Saturday, August 30, 2014

CHINATOWNS AND LITTLE INDIAS – STARK REMINDERS OF WHERE THE ANCESTORS OF THE CHINESE AND INDIANS IN MALAYSIA HAD COME FROM.

…THEY ARE BAD FOR THOSE WHO ARE IN A STATE OF DENIAL.
By Mansor Puteh



SOME OF THE MALAYSIA ALSO HAVE (OR HAD…) ANCESTORS TOO WHO HAD COME FROM CHINA AND INDIA AS THE MANY OTHER MELAYU IN THE COUNTRY.

So relating this is also about describing our family and racial background.

But alas our backgrounds are grounded by facts and not of fantasy for our later ancestors had come to accept the fact that we cannot bring the whole of china and India with them and have to live as Melayu and Muslims.

The Chinatown area along Jalan Petaling had to be quickly designated because the Chinese community thought if this was not done soon, chances are it might lose that identity as more and more Chinese who used to trade there had left the area leaving it to the ‘new immigrants’ from Bangladesh.

If this trend does not stop, chances are the ‘Chinatown’ might become ‘Bangla City’ in Brick Lane in London.

But the fuss about wanting to call certain areas in the major cities and towns in Malaysia as Chinatown or Little India is quite a shocking exposition by these communities as much as it is in other countries, especially in London and the few major cities in America such as New York City, San Francisco and Los Angeles.

On the one hand, they frown from being called descendants of immigrants from China and India, yet what they are doing is to do exactly the same.

No wonder they are constantly in the state of denial of not wanting to accept facts and of history and not knowing where they are now, that they are not in China or India but elsewhere.

There is a Slavery Museum at Albert Dock in Liverpool. When can we have an Immigrants Museum in Malaysia or anywhere in Southeast Asia or ‘Nanyang’? (More about this will be written in a separate essay as it deserves special attention.)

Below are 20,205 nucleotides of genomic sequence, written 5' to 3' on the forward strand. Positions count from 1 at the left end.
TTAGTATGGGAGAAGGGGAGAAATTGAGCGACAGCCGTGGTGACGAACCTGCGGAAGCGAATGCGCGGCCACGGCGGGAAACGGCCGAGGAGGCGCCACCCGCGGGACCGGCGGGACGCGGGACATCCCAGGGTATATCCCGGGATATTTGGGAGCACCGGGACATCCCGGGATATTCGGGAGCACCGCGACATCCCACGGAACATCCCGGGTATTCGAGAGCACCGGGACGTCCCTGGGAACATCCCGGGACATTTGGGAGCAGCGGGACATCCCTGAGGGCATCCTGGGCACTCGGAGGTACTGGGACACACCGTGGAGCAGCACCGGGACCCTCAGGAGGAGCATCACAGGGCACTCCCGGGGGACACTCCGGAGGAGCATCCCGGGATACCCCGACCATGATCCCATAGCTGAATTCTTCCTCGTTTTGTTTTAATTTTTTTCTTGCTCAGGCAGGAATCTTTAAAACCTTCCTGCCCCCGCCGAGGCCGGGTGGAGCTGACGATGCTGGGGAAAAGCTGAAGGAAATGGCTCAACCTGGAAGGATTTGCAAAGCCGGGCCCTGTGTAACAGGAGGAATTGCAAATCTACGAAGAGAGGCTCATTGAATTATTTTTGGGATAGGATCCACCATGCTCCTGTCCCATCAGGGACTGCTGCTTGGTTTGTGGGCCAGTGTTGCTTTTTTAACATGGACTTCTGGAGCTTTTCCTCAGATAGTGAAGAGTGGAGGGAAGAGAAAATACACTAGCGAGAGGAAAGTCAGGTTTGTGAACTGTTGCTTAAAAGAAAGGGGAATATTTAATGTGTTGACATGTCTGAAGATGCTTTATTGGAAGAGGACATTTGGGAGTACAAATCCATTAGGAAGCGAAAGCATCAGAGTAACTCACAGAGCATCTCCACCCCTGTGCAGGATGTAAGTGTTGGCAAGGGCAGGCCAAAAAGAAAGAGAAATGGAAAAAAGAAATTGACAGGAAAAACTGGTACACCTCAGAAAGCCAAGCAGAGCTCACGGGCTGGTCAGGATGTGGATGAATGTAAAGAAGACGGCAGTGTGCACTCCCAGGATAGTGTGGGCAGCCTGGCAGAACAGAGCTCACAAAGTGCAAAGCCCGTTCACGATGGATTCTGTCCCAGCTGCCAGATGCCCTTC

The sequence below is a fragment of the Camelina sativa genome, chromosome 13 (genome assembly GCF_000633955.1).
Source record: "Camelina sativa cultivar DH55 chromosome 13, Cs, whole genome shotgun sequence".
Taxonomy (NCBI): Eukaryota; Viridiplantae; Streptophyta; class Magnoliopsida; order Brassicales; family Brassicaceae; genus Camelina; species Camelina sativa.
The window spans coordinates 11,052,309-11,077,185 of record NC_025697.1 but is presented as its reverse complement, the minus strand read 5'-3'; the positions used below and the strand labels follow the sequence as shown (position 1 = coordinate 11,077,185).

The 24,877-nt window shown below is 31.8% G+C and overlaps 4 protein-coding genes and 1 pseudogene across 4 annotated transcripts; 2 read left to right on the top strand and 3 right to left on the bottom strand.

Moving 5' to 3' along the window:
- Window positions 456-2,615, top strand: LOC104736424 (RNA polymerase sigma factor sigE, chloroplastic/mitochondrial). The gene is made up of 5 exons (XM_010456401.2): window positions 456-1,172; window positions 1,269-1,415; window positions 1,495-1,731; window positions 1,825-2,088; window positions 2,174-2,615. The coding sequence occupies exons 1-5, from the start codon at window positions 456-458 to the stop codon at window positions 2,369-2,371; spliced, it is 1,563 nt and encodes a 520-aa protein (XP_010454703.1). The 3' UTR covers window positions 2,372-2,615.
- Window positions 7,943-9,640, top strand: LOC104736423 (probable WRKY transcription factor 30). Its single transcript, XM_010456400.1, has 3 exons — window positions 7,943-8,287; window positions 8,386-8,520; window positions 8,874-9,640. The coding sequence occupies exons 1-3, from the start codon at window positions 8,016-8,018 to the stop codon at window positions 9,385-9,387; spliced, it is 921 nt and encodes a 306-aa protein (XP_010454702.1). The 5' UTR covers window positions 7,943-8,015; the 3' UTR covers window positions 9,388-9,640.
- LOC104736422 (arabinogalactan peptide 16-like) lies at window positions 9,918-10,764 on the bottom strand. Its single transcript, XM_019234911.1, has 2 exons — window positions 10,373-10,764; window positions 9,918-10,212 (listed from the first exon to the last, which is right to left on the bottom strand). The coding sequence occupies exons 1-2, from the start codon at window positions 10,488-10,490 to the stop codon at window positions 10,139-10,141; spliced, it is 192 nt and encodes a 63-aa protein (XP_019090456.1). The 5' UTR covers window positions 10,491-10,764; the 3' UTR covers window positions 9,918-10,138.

Many Melayu who are now successful liked to relate to everybody how he was once selling cookies or ‘goreng pisang’ all over the village and walking bare-footed, just to show how far he has gone up the ladder of success.

But how come the Chinese and Indians do not have the same sentiments?

Even if there are many of them who are wealthy, but they never want to describe how poor their ancestors or even parents were and how desperate they were when they were forced to leave South China or the remote village in Tamil Nadu, to come to Tanah Melayu.

They are guilty. They do not want to tell everybody how the Melayu who are charitable had resulted in their ancestors from possible death by saving them, by nursing their lost pride and lost villages in their ancestral lands.

And they had come to Tanah Melayu to be saved and be able to prosper.

Some of them had gone to other countries, but they were not many of them. That’s why they are not allowed to form any associations or exert their ethnic backgrounds and be absorbed into the society.

Yes, for the sake of history, we need to build this museum or Chinese Immigration to Nanyang so that future generations are aware of it.

Many have forgotten about this episode, so no wonder, some of them are aghast of it and are reacting to it in a violent manner.

Ironically, they still want to remind everybody that their ancestors had come from those countries.

This explains why they want to see where else in the whole country to call the areas where there are sizeable Chinese and Indian communities as Chinatowns and Little Indias.

There is a trick in this; in that if there are areas which are designated as such, then this can ensure that those areas become permanent settlements for these communities and cannot be touched.

Their community leaders can start to demand that they are redeveloped and their demands cannot stop with new demands being made especially during the elections.